THE DEPENDENCE OF SPATIAL LOCATION AND SIZE OF NEUTRON FLUX ON THE MAXIMUM NEUTRON ENERGY

Oct 15, 2020, 3:20 PM
25m
Online

Online

Oral report Section 3. Modern nuclear physics methods and technologies. Section 3. Modern nuclear physics methods and technologies

Speaker

Dr Igor Meshkov (P.N. Lebedev Physical Institute of the Russian Academy of Sciences Moscow)

Description

The spatial distribution of neutrons with the maximum energies from 3.3 to 5.3
MeV was investigated using a two-coordinate 10B detector. The detector was
located at the 119 cm distance from the 1000 cm3 beryllium target at the output of
on electron accelerator based photoneutron source. Between the 10B detector and
the target the collimator of 3 cm diameter was located. The contribution of slow
neutrons was suppressed by 0.5 cm thickness cadmium filter. The 3He counter
behind the 10B detector was used to take into account the contribution of the
background of slow neutrons. From the kinematics of the 9Be (γ, n) γ, n) 8Be reaction it
follows that an increase in gamma-ray energy by 1 MeV entails an increase in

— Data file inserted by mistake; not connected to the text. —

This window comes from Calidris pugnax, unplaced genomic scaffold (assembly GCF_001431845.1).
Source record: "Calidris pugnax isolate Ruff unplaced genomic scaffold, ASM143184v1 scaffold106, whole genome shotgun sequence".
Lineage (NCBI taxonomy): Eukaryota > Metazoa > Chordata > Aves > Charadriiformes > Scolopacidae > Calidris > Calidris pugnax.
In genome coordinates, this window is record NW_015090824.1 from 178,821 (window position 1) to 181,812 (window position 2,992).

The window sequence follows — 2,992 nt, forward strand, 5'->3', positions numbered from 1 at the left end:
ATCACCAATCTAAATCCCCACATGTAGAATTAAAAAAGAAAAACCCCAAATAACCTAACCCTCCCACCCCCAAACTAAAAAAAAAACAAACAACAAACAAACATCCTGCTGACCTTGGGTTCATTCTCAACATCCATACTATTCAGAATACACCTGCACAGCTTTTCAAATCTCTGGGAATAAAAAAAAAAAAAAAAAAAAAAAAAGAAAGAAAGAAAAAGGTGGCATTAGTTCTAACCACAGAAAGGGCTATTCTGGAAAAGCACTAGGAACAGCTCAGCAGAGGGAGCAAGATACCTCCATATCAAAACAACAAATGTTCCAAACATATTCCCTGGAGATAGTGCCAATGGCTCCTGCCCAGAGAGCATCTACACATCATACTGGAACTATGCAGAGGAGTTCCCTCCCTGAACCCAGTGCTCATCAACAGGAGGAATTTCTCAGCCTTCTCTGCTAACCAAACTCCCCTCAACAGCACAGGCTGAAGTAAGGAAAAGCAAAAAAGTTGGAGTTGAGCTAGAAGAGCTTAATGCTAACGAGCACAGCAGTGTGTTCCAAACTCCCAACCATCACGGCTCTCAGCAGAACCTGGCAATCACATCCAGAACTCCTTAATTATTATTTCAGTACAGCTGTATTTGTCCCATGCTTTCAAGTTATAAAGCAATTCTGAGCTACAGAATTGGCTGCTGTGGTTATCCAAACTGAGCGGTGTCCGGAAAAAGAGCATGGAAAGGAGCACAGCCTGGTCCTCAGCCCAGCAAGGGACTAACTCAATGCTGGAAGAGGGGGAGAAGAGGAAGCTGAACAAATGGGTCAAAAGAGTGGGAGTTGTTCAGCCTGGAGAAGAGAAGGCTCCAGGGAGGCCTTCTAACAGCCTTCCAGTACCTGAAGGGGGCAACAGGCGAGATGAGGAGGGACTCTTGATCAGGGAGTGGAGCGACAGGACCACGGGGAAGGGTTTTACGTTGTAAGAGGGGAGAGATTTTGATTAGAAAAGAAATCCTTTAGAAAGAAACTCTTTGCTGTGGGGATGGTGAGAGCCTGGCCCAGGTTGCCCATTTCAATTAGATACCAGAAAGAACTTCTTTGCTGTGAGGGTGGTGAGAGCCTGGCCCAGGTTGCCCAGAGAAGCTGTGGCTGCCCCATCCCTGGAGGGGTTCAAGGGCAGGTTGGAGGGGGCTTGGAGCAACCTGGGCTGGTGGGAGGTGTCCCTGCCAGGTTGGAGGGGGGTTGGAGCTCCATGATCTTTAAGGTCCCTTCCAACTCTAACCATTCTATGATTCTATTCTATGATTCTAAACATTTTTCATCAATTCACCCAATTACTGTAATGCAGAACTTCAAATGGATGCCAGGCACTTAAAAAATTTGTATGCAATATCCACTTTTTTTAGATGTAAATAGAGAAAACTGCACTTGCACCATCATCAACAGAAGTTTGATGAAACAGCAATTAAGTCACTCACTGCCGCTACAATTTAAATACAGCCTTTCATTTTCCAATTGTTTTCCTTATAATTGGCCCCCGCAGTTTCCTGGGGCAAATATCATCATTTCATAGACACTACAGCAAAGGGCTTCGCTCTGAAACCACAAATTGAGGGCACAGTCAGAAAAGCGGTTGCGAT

neutron energy by 0.9 MeV.
The maximum intensity of the neutron flux measured along the horizontal axis
shifts back relative to the direction of the primary electron beam with increasing
electron energy and, accordingly, with the maximum neutron energy, as shown in
Fig. 1. The position of the maximum intensity of neutrons distribution is associated
with a maximum of neutron energy in the flux. In addition, one may note that the
width of the neutron intensity distribution in the flux increases with increasing
maximum neutron energy. It is possible that these effects can be used to control the
maximum neutron energy in the stream at the output of the source collimator.

Primary author

Dr Igor Meshkov (P.N. Lebedev Physical Institute of the Russian Academy of Sciences Moscow)

Co-authors

Dr Stanislav Potashev (The Institute for Nuclear Research of the Russian Academy of Sciences) Dr Sergey Karaevsky (The Institute for Nuclear Research of the Russian Academy of Sciences) Mr Yury Burmistrov (The Institute for Nuclear Research of the Russian Academy of Sciences) Dr Gennady Solodukhov (The Institute for Nuclear Research of the Russian Academy of Sciences) Mr Vasily Ponomarev (The Institute for Nuclear Research of the Russian Academy of Sciences) Dr Aleksandr Drachev (The Institute for Nuclear Research of the Russian Academy of Sciences)

Presentation materials